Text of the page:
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Total Immersion

Total Immersion in Tokyo

JAPAN | Wednesday, 14 May 2014 | Views [194] | Scholarship Entry

My best experience with public nudity was in Tokyo. Visiting for the first time and craving a true cultural encounter, I decided that a trip to a sento, a public bath house, would be perfect. My “spa” fantasy faltered at the presence of a vending machine out in front, but I bought myself a tiny bar of soap and a teeny little bottle of shampoo, left my shoes outside and went on in. The attendant handed me a skimpy towel and pointed down the hall to a changing room, lined with lockers with plastic spiral key chains. Inside, a group of older Japanese ladies interrupted their conversation long enough to supervise an obvious amateur. No, put your jacket in this locker, one gestured to me. No, wear the toilet slippers when you go into the toilet. No, you can’t wear your bathing suit. They laughed (at me?) and waved me through the frosted glass doors and into a different world.
The room was spacious and brightly lit, smelling faintly of sulfur. Inside were naked ladies of all ages, shapes and sizes perched on small plastic stools beneath a waist-high row of shower heads. I jumped right in, crouching awkwardly on my stool for a quick wash before easing into a large pool of near-scalding water the color of weak tea. An authoritative woman walked past, stopped, pointed and barked in English, “You! Hair up!” I quickly fastened my hair to the top of my head with my locker key bracelet and slunk to the far end of the tub, wondering how many other rules I was breaking in my appalling cultural ignorance. I began to realize that my western standard of personal hygiene bore no resemblance to the fastidiousness with which these women washed themselves, scrubbing ferociously, rinsing and then soaping again with equal vigor (the most enthusiastic looked as though they had been dipped in whipped cream). While I was uncomfortably naked, my fellow bathers washed and soaked and changed pools and washed again unselfconsciously. I was surprised at how the modesty which infuses Japanese culture and society does not apply the bathhouse, but then I thought about the strange hypocrisy of my own culture regarding the unclothed human figure (that somehow it is okay to use images of nudity for entertainment and advertising, but not okay to actually be nude). Eyes closed, I tuned into the layers of sound around me: the hiss of a shower running, soft laughter, the sudden slop of water rinsing off a soapy body. I was relaxed and squeaky clean: Ahhh! Full cultural immersion.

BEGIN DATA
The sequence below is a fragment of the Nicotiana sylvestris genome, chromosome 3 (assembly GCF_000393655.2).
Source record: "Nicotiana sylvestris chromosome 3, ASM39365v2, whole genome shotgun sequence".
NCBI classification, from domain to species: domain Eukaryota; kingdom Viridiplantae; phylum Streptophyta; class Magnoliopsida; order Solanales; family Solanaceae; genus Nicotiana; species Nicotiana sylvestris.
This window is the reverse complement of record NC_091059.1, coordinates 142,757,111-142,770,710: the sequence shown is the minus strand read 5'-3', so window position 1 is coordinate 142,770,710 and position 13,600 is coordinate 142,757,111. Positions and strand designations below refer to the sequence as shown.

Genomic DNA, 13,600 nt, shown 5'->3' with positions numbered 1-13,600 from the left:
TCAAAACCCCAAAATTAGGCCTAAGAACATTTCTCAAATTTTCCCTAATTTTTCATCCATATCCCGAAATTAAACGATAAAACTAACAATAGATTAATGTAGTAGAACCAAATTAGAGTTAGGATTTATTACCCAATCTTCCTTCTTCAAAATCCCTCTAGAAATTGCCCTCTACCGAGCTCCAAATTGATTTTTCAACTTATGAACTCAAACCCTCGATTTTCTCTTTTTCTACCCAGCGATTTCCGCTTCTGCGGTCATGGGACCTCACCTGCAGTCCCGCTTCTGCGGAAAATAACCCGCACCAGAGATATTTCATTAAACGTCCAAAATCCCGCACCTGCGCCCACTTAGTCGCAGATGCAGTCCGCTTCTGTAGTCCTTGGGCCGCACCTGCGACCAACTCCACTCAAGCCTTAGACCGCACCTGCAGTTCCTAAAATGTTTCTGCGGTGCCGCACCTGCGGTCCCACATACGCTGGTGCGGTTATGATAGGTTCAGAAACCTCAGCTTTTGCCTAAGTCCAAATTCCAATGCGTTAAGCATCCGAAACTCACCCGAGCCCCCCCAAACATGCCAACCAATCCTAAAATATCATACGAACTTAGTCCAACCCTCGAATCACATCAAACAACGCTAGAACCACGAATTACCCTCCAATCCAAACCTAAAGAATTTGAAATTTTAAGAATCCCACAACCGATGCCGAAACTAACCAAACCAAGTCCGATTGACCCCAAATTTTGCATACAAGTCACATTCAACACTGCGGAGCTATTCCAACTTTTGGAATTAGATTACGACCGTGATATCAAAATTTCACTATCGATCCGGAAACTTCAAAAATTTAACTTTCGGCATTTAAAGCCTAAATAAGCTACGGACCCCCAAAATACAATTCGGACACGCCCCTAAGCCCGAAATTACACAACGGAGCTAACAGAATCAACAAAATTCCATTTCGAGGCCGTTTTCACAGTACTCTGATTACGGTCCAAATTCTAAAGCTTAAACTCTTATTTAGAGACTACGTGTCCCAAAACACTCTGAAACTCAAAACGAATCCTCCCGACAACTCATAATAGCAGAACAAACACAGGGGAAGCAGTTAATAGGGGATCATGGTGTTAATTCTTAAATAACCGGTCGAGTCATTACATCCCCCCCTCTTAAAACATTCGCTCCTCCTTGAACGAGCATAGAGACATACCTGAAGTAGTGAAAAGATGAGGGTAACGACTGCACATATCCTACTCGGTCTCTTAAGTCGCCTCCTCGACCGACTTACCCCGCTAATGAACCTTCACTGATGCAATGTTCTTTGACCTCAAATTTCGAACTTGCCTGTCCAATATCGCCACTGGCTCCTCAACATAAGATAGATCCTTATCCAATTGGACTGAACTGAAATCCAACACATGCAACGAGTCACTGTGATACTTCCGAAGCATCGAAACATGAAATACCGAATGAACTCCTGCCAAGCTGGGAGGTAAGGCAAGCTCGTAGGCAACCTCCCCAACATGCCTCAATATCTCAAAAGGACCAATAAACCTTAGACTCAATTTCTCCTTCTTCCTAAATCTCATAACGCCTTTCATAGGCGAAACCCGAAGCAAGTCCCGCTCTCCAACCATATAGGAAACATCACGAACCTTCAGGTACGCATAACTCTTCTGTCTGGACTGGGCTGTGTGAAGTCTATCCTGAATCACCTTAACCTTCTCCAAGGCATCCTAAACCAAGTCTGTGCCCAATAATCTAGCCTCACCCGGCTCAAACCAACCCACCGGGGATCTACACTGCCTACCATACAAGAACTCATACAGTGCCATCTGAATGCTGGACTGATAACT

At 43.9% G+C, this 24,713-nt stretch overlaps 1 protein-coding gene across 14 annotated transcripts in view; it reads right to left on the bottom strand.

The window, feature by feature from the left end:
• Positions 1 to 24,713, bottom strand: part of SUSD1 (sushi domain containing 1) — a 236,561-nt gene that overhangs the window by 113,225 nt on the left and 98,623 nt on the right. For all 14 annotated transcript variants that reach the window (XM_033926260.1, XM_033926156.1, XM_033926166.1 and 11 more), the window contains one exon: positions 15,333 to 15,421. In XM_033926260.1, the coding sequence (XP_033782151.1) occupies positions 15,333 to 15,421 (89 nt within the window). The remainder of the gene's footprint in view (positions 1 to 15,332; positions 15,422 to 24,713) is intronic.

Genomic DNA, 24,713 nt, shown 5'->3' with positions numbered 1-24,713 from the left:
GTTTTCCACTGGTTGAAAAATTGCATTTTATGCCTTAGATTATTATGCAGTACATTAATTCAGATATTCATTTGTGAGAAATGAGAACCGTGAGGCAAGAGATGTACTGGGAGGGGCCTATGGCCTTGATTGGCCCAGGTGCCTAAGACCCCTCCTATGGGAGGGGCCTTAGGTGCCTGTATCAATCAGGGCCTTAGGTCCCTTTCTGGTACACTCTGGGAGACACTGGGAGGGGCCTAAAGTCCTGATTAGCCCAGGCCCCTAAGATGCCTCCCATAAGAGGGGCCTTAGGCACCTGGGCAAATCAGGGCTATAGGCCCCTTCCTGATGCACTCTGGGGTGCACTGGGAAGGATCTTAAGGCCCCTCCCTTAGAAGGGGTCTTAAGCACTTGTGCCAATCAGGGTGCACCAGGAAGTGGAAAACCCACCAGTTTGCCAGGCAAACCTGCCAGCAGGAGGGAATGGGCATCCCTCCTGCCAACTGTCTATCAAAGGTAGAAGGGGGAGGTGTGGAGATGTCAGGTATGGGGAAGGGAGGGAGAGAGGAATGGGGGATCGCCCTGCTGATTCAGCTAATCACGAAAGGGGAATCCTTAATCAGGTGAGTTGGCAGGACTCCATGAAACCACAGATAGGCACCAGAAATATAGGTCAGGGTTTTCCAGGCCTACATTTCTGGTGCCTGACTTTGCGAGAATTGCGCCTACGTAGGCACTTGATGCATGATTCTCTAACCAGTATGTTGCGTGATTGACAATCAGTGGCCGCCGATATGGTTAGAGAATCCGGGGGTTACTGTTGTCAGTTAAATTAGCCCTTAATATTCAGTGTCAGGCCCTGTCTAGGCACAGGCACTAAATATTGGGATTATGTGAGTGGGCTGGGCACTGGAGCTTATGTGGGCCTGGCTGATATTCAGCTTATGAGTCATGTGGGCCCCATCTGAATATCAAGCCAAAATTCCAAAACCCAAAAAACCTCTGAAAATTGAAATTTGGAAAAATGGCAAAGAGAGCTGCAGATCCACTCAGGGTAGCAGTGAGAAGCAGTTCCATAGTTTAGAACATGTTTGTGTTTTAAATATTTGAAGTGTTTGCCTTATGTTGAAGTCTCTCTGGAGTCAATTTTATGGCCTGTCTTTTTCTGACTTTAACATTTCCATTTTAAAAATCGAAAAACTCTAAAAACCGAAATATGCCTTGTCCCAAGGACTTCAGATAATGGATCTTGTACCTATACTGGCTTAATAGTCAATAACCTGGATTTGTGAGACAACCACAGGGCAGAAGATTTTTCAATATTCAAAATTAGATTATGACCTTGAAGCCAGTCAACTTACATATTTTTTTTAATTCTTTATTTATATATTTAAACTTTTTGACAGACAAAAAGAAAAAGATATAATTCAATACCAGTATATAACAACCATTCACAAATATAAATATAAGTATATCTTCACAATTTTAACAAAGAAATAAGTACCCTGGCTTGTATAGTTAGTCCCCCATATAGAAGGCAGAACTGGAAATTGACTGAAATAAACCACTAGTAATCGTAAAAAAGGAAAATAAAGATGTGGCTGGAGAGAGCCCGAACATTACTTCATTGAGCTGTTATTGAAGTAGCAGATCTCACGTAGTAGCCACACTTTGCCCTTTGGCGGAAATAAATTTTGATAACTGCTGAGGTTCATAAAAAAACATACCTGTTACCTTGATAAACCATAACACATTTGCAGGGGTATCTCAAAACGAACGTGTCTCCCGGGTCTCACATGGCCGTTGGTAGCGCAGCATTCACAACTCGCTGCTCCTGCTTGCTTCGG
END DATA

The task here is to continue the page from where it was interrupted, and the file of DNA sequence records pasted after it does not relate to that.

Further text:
Tags: 2014 Travel Writing Scholarship - Euro Roadtrip

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